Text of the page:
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When I was in Rome last fall, I tried Sicilian brioche for the first time. The bread was absolutely incredible: rich, buttery, and wonderfully bronzed with just a hint of sweetness. It’s the kind of food experience that leaves an impression, so I set my sights on baking my own. After a bit of research, I settled on the recipe from The New Artisan Bread in Five Minutes a Day. If you’re unfamiliar with the book (or the most helpful website, Artisan Bread in Five Minutes a Day), the premise is simple: homemade dough that can be mixed and refrigerated for days (no kneading required!).

Brioche | Tutti Dolci

Once chilled, the brioche dough is easy to work with (though I do suggest flouring your board or counter liberally) and an ideal base for variations. The finished loaf is light and tender, slicing like a pound cake with a similar tight and dense crumb. Honey lends just a touch of sweetness and I couldn’t resist a sprinkle of turbinado sugar for crunch.

Brioche | Tutti Dolci

I’m including a few sets of in-process photos to give you visuals of the dough texture, braiding technique, and rise. A jam-topped slice makes a wonderful breakfast; leftover slices can be used to make a decadent French toast or bread pudding.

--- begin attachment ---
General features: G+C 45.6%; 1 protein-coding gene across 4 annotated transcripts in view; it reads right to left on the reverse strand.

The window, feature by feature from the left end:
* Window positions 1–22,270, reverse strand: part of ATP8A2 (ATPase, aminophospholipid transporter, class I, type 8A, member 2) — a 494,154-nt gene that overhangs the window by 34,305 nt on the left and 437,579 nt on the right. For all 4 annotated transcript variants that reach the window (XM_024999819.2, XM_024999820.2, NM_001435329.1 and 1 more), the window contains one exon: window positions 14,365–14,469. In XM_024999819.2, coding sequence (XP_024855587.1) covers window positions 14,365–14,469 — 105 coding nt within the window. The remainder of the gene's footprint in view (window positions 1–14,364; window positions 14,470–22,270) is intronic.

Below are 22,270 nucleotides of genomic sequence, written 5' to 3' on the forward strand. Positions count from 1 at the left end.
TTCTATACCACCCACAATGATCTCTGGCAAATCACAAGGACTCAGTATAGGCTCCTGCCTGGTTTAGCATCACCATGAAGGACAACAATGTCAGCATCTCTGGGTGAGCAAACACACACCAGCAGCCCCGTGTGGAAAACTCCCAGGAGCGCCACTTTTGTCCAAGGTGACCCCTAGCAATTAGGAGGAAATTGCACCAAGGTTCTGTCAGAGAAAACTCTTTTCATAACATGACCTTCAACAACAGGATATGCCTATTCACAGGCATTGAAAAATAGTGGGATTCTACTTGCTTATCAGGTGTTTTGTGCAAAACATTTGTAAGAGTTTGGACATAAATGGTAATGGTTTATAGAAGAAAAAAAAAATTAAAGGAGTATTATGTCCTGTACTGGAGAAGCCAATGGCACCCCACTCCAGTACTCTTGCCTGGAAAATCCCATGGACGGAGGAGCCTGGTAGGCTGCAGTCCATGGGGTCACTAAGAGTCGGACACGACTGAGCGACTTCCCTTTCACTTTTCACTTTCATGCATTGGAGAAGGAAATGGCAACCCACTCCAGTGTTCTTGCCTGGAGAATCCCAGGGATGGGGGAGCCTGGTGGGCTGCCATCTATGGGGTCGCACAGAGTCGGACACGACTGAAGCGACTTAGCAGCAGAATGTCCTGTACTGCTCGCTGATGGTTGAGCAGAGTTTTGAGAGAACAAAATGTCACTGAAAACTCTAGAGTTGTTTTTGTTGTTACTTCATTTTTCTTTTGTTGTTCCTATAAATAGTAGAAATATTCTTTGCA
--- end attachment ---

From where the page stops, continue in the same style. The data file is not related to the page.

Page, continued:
Left: Mixed Dough, Right: Dough after rise
Left: Mixed dough; Right: Dough after 2-hour rise

Left: Braiding the brioche; Right: Shaped brioche
Left: Braiding the brioche; Right: Shaped brioche

Left: Brioche with egg wash; Right: Cooling brioche
Left: Brioche with egg wash; Right: Cooling brioche

• I used a stand mixer fitted with the paddle attachment to mix the dough.
• For accuracy, I highly encourage use of weighted measures (included below) and a digital scale.
• I’ve scaled down the original recipe to make a single loaf. You’ll have leftover dough which can be chilled up to 5 days; I’ll share another recipe next week that works well with the remaining dough.

3/4 cup water (170 grams)
1/2 Tbsp Red Star PLATINUM Yeast
1/2 Tbsp salt
1/4 cup honey (85 grams)
4 large eggs, lightly beaten, at room temperature (228 grams)
3/4 cup unsalted butter, melted and cooled (170 grams)
3 3/4 cups flour (530 grams)

Egg Wash
1 large egg yolk
1 Tbsp water
Turbinado sugar

Heat water in a microwave-safe measuring cup for 45 seconds to 1 minute, until very warm (120-130°F). Combine warm water, yeast, salt and honey in a large mixer bowl; mix on low speed until incorporated. Add eggs and melted butter; mix until combined. Gradually mix in flour, just until combined. Cover mixer bowl loosely with plastic and let rest at room temperature for 2 hours.

After 2 hours, place the covered dough in the refrigerator to chill for at least 3 hours, or up to 5 days (Dough can also be frozen in 1-pound portions up to two weeks and thawed for 24 hours in the refrigerator before using). When ready to bake, spray an 8 1/2 x 4 1/2-inch loaf pan with nonstick spray and flour board or counter well.